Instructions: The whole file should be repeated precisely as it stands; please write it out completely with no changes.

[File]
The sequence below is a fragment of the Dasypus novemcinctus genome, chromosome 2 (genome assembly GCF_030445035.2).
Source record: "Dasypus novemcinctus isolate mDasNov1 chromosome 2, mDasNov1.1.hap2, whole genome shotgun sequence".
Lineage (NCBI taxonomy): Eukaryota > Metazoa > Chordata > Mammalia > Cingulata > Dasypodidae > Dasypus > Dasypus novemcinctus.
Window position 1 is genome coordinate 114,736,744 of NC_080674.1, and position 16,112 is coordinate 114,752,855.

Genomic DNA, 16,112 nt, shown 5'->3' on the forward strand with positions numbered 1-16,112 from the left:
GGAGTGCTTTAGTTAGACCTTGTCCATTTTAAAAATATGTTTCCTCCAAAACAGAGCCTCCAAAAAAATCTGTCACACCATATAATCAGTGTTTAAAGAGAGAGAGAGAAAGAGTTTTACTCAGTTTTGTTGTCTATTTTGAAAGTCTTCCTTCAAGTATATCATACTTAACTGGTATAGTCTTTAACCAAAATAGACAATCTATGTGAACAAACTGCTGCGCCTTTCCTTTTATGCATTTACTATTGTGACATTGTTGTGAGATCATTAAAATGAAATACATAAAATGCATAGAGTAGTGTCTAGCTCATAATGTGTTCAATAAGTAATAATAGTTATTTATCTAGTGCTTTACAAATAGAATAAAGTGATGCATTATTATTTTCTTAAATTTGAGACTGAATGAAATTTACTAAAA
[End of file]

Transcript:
The sequence below is a fragment of the Dasypus novemcinctus genome, chromosome 2 (genome assembly GCF_030445035.2).
Source record: "Dasypus novemcinctus isolate mDasNov1 chromosome 2, mDasNov1.1.hap2, whole genome shotgun sequence".
Lineage (NCBI taxonomy): Eukaryota > Metazoa > Chordata > Mammalia > Cingulata > Dasypodidae > Dasypus > Dasypus novemcinctus.
Window position 1 is genome coordinate 114,736,744 of NC_080674.1, and position 16,112 is coordinate 114,752,855.

Genomic DNA, 16,112 nt, shown 5'->3' on the forward strand with positions numbered 1-16,112 from the left:
GGAGTGCTTTAGTTAGACCTTGTCCATTTTAAAAATATGTTTCCTCCAAAACAGAGCCTCCAAAAAAATCTGTCACACCATATAATCAGTGTTTAAAGAGAGAGAGAGAAAGAGTTTTACTCAGTTTTGTTGTCTATTTTGAAAGTCTTCCTTCAAGTATATCATACTTAACTGGTATAGTCTTTAACCAAAATAGACAATCTATGTGAACAAACTGCTGCGCCTTTCCTTTTATGCATTTACTATTGTGACATTGTTGTGAGATCATTAAAATGAAATACATAAAATGCATAGAGTAGTGTCTAGCTCATAATGTGTTCAATAAGTAATAATAGTTATTTATCTAGTGCTTTACAAATAGAATAAAGTGATGCATTATTATTTTCTTAAATTTGAGACTGAATGAAATTTACTAAAA